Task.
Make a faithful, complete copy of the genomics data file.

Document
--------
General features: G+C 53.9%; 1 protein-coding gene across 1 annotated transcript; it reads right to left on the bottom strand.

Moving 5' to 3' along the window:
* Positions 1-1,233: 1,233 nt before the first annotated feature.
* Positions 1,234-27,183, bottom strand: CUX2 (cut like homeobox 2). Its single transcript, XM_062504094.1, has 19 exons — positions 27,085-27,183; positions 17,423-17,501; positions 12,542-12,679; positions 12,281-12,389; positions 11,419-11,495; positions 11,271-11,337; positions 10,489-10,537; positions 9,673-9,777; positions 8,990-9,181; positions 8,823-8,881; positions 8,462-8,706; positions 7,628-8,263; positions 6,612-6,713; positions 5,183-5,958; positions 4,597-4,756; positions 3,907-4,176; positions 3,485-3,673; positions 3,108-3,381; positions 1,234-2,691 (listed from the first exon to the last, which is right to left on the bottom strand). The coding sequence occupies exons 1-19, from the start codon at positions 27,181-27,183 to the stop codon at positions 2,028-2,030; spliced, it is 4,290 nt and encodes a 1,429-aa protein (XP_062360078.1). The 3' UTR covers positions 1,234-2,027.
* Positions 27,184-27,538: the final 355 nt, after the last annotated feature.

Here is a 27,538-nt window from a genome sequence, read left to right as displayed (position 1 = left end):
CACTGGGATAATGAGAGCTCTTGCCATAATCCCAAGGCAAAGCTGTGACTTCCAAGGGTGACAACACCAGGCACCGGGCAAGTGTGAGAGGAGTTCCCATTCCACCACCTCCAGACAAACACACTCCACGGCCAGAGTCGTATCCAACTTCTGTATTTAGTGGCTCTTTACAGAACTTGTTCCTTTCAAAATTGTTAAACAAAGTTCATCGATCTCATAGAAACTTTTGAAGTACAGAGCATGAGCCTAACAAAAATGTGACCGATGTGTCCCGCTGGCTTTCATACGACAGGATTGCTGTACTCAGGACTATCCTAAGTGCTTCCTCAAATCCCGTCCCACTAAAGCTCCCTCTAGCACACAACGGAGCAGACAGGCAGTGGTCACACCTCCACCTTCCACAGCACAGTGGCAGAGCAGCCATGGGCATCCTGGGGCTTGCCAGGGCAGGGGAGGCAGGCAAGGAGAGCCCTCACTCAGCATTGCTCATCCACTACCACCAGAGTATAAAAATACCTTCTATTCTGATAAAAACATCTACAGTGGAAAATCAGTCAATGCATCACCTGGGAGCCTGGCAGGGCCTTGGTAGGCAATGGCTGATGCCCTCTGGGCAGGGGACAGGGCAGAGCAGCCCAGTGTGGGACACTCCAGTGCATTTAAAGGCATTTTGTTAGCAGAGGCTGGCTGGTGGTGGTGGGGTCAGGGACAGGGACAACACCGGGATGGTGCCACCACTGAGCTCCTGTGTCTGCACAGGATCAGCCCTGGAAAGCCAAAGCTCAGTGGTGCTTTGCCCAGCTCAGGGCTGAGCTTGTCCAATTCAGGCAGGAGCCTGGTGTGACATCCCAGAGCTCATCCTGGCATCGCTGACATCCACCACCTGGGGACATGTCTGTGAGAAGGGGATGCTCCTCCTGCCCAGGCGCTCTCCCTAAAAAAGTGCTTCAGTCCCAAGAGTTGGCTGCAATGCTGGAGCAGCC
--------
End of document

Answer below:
General features: G+C 53.9%; 1 protein-coding gene across 1 annotated transcript; it reads right to left on the bottom strand.

Moving 5' to 3' along the window:
* Positions 1-1,233: 1,233 nt before the first annotated feature.
* Positions 1,234-27,183, bottom strand: CUX2 (cut like homeobox 2). Its single transcript, XM_062504094.1, has 19 exons — positions 27,085-27,183; positions 17,423-17,501; positions 12,542-12,679; positions 12,281-12,389; positions 11,419-11,495; positions 11,271-11,337; positions 10,489-10,537; positions 9,673-9,777; positions 8,990-9,181; positions 8,823-8,881; positions 8,462-8,706; positions 7,628-8,263; positions 6,612-6,713; positions 5,183-5,958; positions 4,597-4,756; positions 3,907-4,176; positions 3,485-3,673; positions 3,108-3,381; positions 1,234-2,691 (listed from the first exon to the last, which is right to left on the bottom strand). The coding sequence occupies exons 1-19, from the start codon at positions 27,181-27,183 to the stop codon at positions 2,028-2,030; spliced, it is 4,290 nt and encodes a 1,429-aa protein (XP_062360078.1). The 3' UTR covers positions 1,234-2,027.
* Positions 27,184-27,538: the final 355 nt, after the last annotated feature.

Here is a 27,538-nt window from a genome sequence, read left to right as displayed (position 1 = left end):
CACTGGGATAATGAGAGCTCTTGCCATAATCCCAAGGCAAAGCTGTGACTTCCAAGGGTGACAACACCAGGCACCGGGCAAGTGTGAGAGGAGTTCCCATTCCACCACCTCCAGACAAACACACTCCACGGCCAGAGTCGTATCCAACTTCTGTATTTAGTGGCTCTTTACAGAACTTGTTCCTTTCAAAATTGTTAAACAAAGTTCATCGATCTCATAGAAACTTTTGAAGTACAGAGCATGAGCCTAACAAAAATGTGACCGATGTGTCCCGCTGGCTTTCATACGACAGGATTGCTGTACTCAGGACTATCCTAAGTGCTTCCTCAAATCCCGTCCCACTAAAGCTCCCTCTAGCACACAACGGAGCAGACAGGCAGTGGTCACACCTCCACCTTCCACAGCACAGTGGCAGAGCAGCCATGGGCATCCTGGGGCTTGCCAGGGCAGGGGAGGCAGGCAAGGAGAGCCCTCACTCAGCATTGCTCATCCACTACCACCAGAGTATAAAAATACCTTCTATTCTGATAAAAACATCTACAGTGGAAAATCAGTCAATGCATCACCTGGGAGCCTGGCAGGGCCTTGGTAGGCAATGGCTGATGCCCTCTGGGCAGGGGACAGGGCAGAGCAGCCCAGTGTGGGACACTCCAGTGCATTTAAAGGCATTTTGTTAGCAGAGGCTGGCTGGTGGTGGTGGGGTCAGGGACAGGGACAACACCGGGATGGTGCCACCACTGAGCTCCTGTGTCTGCACAGGATCAGCCCTGGAAAGCCAAAGCTCAGTGGTGCTTTGCCCAGCTCAGGGCTGAGCTTGTCCAATTCAGGCAGGAGCCTGGTGTGACATCCCAGAGCTCATCCTGGCATCGCTGACATCCACCACCTGGGGACATGTCTGTGAGAAGGGGATGCTCCTCCTGCCCAGGCGCTCTCCCTAAAAAAGTGCTTCAGTCCCAAGAGTTGGCTGCAATGCTGGAGCAGCC